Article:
Frank-ly Fantastic

I had a fantastic ride today up on the Frank trail, mere minutes from my house. But I made a grievous error by forgetting my camera, sorry for no photos. Even though the hills look pretty dead, the grass is coming up to add a hint of green and I regret not being able to take some pictures of it.

My objective was reverse Frank. Frank is the nickname given years ago to a collection of trail segments that makes for a really good ride. Frank normally starts at Canyon Glen Park (up Provo Canyon a ways) then climbs up and makes it's west over to the mouth of the canyon. I wanted to ride it in reverse, as is commonly done. I've done it before, but some talk of the trail over on Rick's blog got me excited to ride it again.

I started from my house and rode up the water tank road (above the Orem Cemetery). At the base of the last climb, I took a left onto what is normally the end of Frank. I revved up for the first steep, short slope, but I botched the attempt. Grumble. Not how I like to start a trail ride. I pushed up the steep part and got riding again. I've done this climb before and I knew it is pretty steep with a final pitch that gets even steeper. I made it close to the summit before I ran out of air. I was hoping I was in better shape, but it's clear I need to gain some more fitness before I can clean this section. The rest of this "ridge" section was very enjoyable as it rolls along.

As a side note, there is an easier way to start reverse Frank. If you finish the final climb on the road, and continue on it north, you'll see a trail forking off to the left. There is some climbing, but it's moderate. Still, the "official" reverse Frank is worth some pushing because after the first climb you ride some sweet single-track instead of a dirt road.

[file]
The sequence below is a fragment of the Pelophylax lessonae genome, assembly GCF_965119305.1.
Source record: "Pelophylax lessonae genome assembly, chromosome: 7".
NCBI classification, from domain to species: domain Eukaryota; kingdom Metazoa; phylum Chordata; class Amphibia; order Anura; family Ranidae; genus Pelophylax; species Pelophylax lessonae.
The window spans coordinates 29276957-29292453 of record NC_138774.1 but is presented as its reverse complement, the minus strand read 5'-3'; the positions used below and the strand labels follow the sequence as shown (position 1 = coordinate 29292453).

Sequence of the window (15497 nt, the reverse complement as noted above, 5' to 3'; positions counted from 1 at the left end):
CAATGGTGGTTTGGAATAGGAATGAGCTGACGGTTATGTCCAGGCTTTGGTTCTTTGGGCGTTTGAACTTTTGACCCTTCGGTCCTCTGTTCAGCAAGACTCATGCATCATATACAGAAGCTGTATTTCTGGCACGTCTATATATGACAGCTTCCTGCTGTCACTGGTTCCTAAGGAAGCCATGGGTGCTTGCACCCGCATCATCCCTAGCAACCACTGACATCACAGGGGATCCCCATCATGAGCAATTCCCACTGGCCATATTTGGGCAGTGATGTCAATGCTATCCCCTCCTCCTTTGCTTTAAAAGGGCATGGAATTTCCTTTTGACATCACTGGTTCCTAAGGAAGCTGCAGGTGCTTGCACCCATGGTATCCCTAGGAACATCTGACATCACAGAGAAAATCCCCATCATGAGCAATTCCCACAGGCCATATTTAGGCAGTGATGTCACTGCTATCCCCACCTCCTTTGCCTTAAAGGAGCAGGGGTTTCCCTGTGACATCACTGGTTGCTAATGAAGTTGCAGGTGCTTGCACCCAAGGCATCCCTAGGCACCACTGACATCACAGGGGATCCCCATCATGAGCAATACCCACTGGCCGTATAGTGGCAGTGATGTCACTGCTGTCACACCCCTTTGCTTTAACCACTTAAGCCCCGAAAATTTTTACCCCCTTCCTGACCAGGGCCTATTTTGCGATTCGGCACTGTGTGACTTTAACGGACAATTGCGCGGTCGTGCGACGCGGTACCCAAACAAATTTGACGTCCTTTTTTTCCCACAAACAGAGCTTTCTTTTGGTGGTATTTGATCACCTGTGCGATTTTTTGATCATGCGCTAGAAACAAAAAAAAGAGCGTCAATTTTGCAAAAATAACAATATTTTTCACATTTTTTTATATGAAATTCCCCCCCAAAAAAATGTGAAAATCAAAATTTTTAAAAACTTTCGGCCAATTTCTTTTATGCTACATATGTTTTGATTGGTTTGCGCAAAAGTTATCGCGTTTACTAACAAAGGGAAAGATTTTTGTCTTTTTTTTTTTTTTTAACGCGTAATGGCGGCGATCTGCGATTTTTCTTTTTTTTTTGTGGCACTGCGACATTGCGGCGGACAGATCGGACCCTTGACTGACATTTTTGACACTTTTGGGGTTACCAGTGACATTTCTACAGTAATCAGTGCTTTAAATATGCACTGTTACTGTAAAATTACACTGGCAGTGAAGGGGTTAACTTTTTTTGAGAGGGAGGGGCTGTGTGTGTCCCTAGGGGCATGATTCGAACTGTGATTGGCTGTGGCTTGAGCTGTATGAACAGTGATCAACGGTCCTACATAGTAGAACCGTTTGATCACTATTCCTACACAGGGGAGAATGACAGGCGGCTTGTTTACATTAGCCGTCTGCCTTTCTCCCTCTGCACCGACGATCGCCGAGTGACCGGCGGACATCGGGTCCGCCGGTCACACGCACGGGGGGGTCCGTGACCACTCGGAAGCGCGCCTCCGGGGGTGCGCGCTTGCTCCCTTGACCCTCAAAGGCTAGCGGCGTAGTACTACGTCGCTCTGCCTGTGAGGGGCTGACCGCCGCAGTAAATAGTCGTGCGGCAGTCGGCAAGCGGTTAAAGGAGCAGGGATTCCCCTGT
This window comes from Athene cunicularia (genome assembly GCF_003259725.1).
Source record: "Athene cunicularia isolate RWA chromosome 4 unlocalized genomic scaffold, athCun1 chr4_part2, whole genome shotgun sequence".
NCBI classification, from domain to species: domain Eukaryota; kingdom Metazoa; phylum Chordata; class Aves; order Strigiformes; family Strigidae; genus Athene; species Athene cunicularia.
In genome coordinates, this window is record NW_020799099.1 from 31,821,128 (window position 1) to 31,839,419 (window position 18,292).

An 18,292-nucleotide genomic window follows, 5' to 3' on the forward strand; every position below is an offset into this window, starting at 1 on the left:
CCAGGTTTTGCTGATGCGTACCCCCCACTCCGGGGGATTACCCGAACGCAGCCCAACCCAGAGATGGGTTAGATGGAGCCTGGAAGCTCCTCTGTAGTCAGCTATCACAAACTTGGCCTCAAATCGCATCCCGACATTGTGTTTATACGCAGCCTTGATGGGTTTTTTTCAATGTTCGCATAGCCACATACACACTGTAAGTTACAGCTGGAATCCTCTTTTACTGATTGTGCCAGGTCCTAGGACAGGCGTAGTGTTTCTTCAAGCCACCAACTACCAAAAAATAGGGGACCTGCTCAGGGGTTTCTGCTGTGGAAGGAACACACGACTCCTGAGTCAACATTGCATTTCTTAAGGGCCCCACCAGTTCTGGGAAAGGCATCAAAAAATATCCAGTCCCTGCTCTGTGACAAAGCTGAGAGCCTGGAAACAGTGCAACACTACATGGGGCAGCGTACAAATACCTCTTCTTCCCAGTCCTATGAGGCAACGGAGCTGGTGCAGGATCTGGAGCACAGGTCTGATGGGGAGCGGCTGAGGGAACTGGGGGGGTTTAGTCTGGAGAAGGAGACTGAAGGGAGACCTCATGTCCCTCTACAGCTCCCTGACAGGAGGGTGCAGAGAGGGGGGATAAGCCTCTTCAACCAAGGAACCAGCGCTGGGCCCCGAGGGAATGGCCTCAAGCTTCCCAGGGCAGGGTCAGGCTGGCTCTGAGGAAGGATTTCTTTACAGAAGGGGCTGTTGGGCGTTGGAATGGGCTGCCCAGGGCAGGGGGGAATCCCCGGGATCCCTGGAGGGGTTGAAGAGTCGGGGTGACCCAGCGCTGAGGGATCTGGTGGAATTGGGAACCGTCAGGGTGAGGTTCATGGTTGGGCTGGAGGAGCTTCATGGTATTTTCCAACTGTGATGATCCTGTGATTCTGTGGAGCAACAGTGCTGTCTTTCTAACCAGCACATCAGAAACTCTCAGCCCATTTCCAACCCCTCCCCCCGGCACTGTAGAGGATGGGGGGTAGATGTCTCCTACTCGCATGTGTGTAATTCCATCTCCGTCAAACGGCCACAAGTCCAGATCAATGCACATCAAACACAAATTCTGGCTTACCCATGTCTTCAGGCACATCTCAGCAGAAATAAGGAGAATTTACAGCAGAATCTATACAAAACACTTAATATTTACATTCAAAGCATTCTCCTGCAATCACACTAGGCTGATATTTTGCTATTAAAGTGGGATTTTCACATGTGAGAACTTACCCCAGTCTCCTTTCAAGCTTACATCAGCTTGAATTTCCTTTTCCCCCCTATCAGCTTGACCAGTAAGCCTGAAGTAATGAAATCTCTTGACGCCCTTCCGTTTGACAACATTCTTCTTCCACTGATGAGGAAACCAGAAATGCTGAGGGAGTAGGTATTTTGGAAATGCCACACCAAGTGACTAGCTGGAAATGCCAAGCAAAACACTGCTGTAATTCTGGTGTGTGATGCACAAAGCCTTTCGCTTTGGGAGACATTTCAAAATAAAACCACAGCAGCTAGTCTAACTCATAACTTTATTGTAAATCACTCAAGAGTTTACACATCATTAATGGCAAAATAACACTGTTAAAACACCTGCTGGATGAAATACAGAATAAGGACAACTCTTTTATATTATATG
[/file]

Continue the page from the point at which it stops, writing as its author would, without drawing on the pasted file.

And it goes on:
I rolled past the junction where the easier trail comes in on the right, and then a bit further, the trail taking off to the left that I took last year that turned out to be so nice. I continued up until the left turn for the new trail that was cut in a year or so ago. It bypasses a nasty, eroded and step spot in the original trail. It's entertaining as it weaves through the brush. I almost missed the left turn for the even newer trail that essentially parallels the new trail but is a bit higher on the hill to avoid the one spot in the new trail that is just steep and loose enough that it's tough to clean on a bike. The newer trail is thin and a fun challenge to stay on. Back in the trench of the old trail I huffed and puffed along. I was disappointed in myself that I ran out of gas again and stopped. After a short breather I continued on to the altar.

The altar is a 3' pile of rocks at the intersection of 4 trails. Straight ahead is the Great Western Trail (GWT) as it makes it's way to the top of Dry Canyon and eventually over the saddle of Big Baldy. Left is a really fun trail that takes you over to Dry Canyon above the grey cliffs. Right is down the GWT and is more of Frank. This is also the summit of the ride (Frank). I turned right and started my downhill run. It's a bit rocky but I really enjoy ripping down this section. More loose rock that usual (my hat's off to those who can climb this thing!), probably just normal for Spring, but still a good time.